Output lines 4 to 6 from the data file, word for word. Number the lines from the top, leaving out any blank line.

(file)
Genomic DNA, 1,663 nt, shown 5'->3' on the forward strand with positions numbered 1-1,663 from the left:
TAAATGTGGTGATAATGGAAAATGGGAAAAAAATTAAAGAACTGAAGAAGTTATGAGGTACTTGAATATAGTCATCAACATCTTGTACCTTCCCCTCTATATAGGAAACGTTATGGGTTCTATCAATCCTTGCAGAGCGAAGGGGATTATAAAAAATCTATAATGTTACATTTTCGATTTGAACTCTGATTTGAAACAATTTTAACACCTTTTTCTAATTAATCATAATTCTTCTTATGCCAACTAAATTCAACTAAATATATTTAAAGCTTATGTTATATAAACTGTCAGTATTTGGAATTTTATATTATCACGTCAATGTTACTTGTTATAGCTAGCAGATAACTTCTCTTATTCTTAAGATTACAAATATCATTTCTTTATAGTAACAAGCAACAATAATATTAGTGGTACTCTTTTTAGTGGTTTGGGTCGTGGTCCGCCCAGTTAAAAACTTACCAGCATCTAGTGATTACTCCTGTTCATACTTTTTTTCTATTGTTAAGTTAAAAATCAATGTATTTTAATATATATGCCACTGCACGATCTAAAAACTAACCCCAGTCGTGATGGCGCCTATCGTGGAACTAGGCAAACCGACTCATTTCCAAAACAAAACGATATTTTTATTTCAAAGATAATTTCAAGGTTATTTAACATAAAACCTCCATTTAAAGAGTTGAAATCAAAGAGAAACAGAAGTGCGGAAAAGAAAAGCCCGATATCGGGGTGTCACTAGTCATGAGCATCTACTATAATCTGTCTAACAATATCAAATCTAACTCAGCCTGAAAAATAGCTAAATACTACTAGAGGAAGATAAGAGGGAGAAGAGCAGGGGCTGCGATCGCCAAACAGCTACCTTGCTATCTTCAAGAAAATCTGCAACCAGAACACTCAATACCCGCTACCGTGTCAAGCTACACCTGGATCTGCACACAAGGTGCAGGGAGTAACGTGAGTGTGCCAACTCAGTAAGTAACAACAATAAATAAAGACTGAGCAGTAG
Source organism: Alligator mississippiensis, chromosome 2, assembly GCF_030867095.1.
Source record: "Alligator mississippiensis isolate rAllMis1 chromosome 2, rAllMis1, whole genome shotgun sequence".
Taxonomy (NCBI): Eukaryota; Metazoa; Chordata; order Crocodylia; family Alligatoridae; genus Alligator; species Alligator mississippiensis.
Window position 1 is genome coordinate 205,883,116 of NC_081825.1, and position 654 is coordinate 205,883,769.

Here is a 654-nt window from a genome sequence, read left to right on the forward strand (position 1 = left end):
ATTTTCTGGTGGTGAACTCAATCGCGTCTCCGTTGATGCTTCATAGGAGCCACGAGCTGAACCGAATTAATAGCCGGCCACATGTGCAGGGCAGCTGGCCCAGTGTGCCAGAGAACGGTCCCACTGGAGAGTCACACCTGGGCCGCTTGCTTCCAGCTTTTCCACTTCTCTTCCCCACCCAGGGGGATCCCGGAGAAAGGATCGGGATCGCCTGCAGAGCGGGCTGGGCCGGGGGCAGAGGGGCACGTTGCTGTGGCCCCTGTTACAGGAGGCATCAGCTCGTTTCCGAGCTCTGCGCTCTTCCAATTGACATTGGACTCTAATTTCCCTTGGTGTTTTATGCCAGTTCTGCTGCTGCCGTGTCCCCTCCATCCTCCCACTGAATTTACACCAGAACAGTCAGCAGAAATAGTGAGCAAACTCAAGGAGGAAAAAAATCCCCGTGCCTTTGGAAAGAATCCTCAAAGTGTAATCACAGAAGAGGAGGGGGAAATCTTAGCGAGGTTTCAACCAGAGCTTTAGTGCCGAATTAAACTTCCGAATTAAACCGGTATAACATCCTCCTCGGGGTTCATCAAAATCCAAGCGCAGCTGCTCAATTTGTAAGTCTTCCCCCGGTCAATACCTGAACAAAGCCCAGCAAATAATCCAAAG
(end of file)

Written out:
Source record: "Alligator mississippiensis isolate rAllMis1 chromosome 2, rAllMis1, whole genome shotgun sequence".
Taxonomy (NCBI): Eukaryota; Metazoa; Chordata; order Crocodylia; family Alligatoridae; genus Alligator; species Alligator mississippiensis.
Window position 1 is genome coordinate 205,883,116 of NC_081825.1, and position 654 is coordinate 205,883,769.